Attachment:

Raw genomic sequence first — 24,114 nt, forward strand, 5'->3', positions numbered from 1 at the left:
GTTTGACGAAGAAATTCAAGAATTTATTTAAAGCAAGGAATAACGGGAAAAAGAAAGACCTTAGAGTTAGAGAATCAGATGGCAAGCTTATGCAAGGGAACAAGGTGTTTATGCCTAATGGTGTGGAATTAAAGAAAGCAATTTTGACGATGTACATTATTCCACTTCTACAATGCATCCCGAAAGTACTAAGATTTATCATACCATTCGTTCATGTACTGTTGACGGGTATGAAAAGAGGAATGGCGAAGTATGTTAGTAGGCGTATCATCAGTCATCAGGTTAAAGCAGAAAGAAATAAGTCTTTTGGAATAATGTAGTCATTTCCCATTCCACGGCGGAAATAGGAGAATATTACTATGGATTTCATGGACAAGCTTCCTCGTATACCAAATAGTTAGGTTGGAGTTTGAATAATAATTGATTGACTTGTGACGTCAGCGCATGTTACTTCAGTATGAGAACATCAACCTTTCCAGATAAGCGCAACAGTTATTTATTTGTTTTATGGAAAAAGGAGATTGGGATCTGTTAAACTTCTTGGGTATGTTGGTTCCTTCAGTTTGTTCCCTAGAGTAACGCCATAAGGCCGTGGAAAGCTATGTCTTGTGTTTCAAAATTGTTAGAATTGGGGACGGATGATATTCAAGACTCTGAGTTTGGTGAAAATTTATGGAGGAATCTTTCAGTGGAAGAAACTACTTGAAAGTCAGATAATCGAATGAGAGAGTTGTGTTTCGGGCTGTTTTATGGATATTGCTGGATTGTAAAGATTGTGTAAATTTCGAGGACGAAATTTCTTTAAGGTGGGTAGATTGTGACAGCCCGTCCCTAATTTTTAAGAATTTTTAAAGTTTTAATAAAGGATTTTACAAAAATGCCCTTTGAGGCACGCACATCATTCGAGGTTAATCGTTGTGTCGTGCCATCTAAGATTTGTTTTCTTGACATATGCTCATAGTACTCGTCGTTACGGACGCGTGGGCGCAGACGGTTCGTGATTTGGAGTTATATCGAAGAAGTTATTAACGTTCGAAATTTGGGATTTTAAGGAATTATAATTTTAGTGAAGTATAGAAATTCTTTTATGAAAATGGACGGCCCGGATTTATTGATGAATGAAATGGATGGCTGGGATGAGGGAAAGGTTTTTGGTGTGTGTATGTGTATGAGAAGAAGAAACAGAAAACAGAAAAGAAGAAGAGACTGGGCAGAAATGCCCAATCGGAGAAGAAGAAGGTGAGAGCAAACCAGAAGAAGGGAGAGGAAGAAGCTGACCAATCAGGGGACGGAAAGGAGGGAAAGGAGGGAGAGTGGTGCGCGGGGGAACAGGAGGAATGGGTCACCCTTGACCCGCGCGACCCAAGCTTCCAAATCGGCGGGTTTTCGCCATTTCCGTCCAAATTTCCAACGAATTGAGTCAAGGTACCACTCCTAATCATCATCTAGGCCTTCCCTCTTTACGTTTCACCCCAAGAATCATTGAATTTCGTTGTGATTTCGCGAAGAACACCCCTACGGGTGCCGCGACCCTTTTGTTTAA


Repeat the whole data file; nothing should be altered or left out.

Raw genomic sequence first — 24,114 nt, forward strand, 5'->3', positions numbered from 1 at the left:
GTTTGACGAAGAAATTCAAGAATTTATTTAAAGCAAGGAATAACGGGAAAAAGAAAGACCTTAGAGTTAGAGAATCAGATGGCAAGCTTATGCAAGGGAACAAGGTGTTTATGCCTAATGGTGTGGAATTAAAGAAAGCAATTTTGACGATGTACATTATTCCACTTCTACAATGCATCCCGAAAGTACTAAGATTTATCATACCATTCGTTCATGTACTGTTGACGGGTATGAAAAGAGGAATGGCGAAGTATGTTAGTAGGCGTATCATCAGTCATCAGGTTAAAGCAGAAAGAAATAAGTCTTTTGGAATAATGTAGTCATTTCCCATTCCACGGCGGAAATAGGAGAATATTACTATGGATTTCATGGACAAGCTTCCTCGTATACCAAATAGTTAGGTTGGAGTTTGAATAATAATTGATTGACTTGTGACGTCAGCGCATGTTACTTCAGTATGAGAACATCAACCTTTCCAGATAAGCGCAACAGTTATTTATTTGTTTTATGGAAAAAGGAGATTGGGATCTGTTAAACTTCTTGGGTATGTTGGTTCCTTCAGTTTGTTCCCTAGAGTAACGCCATAAGGCCGTGGAAAGCTATGTCTTGTGTTTCAAAATTGTTAGAATTGGGGACGGATGATATTCAAGACTCTGAGTTTGGTGAAAATTTATGGAGGAATCTTTCAGTGGAAGAAACTACTTGAAAGTCAGATAATCGAATGAGAGAGTTGTGTTTCGGGCTGTTTTATGGATATTGCTGGATTGTAAAGATTGTGTAAATTTCGAGGACGAAATTTCTTTAAGGTGGGTAGATTGTGACAGCCCGTCCCTAATTTTTAAGAATTTTTAAAGTTTTAATAAAGGATTTTACAAAAATGCCCTTTGAGGCACGCACATCATTCGAGGTTAATCGTTGTGTCGTGCCATCTAAGATTTGTTTTCTTGACATATGCTCATAGTACTCGTCGTTACGGACGCGTGGGCGCAGACGGTTCGTGATTTGGAGTTATATCGAAGAAGTTATTAACGTTCGAAATTTGGGATTTTAAGGAATTATAATTTTAGTGAAGTATAGAAATTCTTTTATGAAAATGGACGGCCCGGATTTATTGATGAATGAAATGGATGGCTGGGATGAGGGAAAGGTTTTTGGTGTGTGTATGTGTATGAGAAGAAGAAACAGAAAACAGAAAAGAAGAAGAGACTGGGCAGAAATGCCCAATCGGAGAAGAAGAAGGTGAGAGCAAACCAGAAGAAGGGAGAGGAAGAAGCTGACCAATCAGGGGACGGAAAGGAGGGAAAGGAGGGAGAGTGGTGCGCGGGGGAACAGGAGGAATGGGTCACCCTTGACCCGCGCGACCCAAGCTTCCAAATCGGCGGGTTTTCGCCATTTCCGTCCAAATTTCCAACGAATTGAGTCAAGGTACCACTCCTAATCATCATCTAGGCCTTCCCTCTTTACGTTTCACCCCAAGAATCATTGAATTTCGTTGTGATTTCGCGAAGAACACCCCTACGGGTGCCGCGACCCTTTTGTTTAA